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Areas of Practice

Threats & Harassment


Many people are unaware that the words they say or their behaviour towards another person, can in certain circumstances result in the serious criminal charges of criminal harassment or uttering threats being laid against them. The consequences of a conviction for either of these charges can be severe, and include a prison sentences of up to 5 years for uttering threats, and up to 10 years for criminal harassment. 

For years, we have zealously defended our clients from all types of harassment and threats related charges, achieving a positive record of success. If you are facing charges for either of these offences, contact us now to get help from an experienced criminal lawyer. 

What is Criminal Harassment?

There are many actions that can lead to criminal harassment charges being laid. The essential element of the offence is that the accused person is aware (or reckless to the fact) that the other person was harassed by his conduct, and that his conduct caused the other person to reasonably fear for their safety or the safety of someone they know.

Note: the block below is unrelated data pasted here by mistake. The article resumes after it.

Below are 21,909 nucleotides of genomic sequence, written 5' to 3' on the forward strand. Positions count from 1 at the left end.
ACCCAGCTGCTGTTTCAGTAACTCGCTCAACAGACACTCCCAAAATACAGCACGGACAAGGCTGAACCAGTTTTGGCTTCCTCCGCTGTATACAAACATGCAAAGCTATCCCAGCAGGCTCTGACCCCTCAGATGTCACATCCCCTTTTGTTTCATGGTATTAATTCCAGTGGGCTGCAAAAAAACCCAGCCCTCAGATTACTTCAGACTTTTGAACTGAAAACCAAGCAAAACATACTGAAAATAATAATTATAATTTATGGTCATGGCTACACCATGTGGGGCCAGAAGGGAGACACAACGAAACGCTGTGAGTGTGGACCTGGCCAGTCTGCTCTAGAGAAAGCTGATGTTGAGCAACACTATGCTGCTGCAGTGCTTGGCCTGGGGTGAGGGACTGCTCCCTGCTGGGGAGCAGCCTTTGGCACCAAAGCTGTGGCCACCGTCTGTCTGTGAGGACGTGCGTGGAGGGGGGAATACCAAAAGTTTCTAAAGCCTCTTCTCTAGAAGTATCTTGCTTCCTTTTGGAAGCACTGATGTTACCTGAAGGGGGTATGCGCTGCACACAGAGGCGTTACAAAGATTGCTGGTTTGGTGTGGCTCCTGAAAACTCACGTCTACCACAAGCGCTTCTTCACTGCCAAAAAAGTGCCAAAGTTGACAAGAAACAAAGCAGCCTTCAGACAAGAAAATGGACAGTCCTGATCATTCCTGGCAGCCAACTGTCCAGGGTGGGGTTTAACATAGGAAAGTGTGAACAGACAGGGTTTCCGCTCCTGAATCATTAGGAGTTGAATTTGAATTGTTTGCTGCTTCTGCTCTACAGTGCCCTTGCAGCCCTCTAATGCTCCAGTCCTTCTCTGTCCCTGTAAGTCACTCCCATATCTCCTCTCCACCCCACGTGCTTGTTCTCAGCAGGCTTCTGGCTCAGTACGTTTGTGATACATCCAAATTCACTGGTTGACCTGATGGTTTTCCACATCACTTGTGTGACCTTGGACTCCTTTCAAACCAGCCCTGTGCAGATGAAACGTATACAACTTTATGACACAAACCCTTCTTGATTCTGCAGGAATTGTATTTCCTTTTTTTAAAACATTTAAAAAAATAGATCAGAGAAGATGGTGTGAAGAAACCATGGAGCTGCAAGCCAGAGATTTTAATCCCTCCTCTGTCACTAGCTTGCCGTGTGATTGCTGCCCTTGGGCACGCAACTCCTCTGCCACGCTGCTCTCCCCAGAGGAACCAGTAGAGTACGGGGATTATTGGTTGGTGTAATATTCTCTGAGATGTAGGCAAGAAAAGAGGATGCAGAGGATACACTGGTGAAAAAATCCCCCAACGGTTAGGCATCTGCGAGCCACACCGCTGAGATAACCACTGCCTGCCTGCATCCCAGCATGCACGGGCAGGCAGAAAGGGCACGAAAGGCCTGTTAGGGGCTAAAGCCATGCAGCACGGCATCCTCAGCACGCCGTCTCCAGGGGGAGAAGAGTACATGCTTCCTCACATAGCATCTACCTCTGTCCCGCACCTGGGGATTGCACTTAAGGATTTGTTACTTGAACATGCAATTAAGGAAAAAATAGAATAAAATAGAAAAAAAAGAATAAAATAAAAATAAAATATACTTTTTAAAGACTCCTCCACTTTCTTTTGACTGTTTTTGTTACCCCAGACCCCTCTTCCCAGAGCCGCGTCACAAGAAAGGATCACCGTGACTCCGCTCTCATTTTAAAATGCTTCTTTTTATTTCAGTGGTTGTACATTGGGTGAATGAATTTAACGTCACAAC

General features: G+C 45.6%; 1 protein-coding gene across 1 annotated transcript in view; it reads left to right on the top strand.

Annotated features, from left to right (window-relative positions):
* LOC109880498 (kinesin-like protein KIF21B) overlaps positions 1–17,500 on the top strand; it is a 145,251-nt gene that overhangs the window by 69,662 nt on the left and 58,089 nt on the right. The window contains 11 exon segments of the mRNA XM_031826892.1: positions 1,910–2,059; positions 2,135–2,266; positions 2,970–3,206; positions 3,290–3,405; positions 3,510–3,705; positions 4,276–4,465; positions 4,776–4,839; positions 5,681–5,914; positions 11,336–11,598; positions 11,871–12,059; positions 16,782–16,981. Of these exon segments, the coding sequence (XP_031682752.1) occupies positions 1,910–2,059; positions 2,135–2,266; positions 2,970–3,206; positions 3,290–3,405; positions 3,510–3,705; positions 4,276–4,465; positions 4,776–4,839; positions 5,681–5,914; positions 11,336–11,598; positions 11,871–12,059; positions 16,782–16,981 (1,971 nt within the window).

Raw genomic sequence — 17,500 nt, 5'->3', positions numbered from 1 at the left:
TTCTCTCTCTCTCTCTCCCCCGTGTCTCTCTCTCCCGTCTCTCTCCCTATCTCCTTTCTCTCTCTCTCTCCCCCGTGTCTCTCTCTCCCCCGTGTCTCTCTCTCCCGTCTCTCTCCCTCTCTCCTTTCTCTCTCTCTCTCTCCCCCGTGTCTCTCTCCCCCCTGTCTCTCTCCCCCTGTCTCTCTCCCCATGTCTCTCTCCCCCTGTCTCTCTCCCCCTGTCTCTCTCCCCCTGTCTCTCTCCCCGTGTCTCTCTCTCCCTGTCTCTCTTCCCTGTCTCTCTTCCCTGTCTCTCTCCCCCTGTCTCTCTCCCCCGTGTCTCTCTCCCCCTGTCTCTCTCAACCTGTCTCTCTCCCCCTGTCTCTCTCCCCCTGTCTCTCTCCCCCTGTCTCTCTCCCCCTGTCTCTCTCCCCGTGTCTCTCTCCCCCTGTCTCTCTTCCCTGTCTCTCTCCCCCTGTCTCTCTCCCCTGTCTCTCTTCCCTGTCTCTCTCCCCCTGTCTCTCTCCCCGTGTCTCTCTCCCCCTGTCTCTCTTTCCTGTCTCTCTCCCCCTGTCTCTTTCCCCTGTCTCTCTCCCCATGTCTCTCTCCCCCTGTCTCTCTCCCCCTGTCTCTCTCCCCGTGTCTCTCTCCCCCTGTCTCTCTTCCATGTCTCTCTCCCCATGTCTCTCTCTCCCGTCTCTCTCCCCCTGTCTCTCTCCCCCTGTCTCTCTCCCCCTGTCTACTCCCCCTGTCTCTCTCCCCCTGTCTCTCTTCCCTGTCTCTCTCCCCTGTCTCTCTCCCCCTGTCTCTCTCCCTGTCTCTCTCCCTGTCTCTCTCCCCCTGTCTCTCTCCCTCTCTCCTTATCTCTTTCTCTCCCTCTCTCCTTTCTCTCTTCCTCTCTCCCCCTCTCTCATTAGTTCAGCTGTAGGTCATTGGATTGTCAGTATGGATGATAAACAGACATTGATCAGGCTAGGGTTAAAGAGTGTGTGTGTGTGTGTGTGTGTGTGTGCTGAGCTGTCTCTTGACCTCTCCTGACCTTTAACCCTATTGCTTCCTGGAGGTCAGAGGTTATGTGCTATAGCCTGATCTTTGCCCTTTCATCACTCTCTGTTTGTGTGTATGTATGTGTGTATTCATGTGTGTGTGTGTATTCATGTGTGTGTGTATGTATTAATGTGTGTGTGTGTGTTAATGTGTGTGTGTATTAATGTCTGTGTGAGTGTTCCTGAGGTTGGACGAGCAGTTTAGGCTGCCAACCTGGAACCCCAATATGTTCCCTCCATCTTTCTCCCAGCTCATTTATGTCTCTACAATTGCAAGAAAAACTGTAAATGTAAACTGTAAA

The types of conduct that can lead to criminal harassment charges include:

(a) Repeatedly following from place to place the other person or anyone known to them.

(b) Repeatedly communicating with, either directly or indirectly, the other person or anyone known to them.

(c) Besetting or watching the dwelling-house, or place where the other person, or anyone known to them, resides, works, carries on business or happens to be.

(d) Engaging in threatening conduct directed at the other person or any member of their family. 

What Constitutes a Criminal Threat?

Criminal charges for uttering a threat can be result from knowingly telling, conveying or causing someone to receive a threat:

(a) to cause death or bodily harm to any person;

(b) to burn, destroy or damage real or personal property;

(c) to kill, poison or injure an animal or bird that is the property of another person.

In determining whether or not a person's words constitute a threat, the words are to be viewed objectively in the context and circumstances in which they were spoken. A threat to cause the death of a member of a group or persons, even if the threat not specifically directed to any particular person in that group, is also an offence. 

A Decade of Criminal Defence Experience

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If you are looking for a criminal lawyer in Ontario, call us now for your free consultation. We are available 24/7, ready to fight for your rights, and to help you obtain the justice you deserve. 

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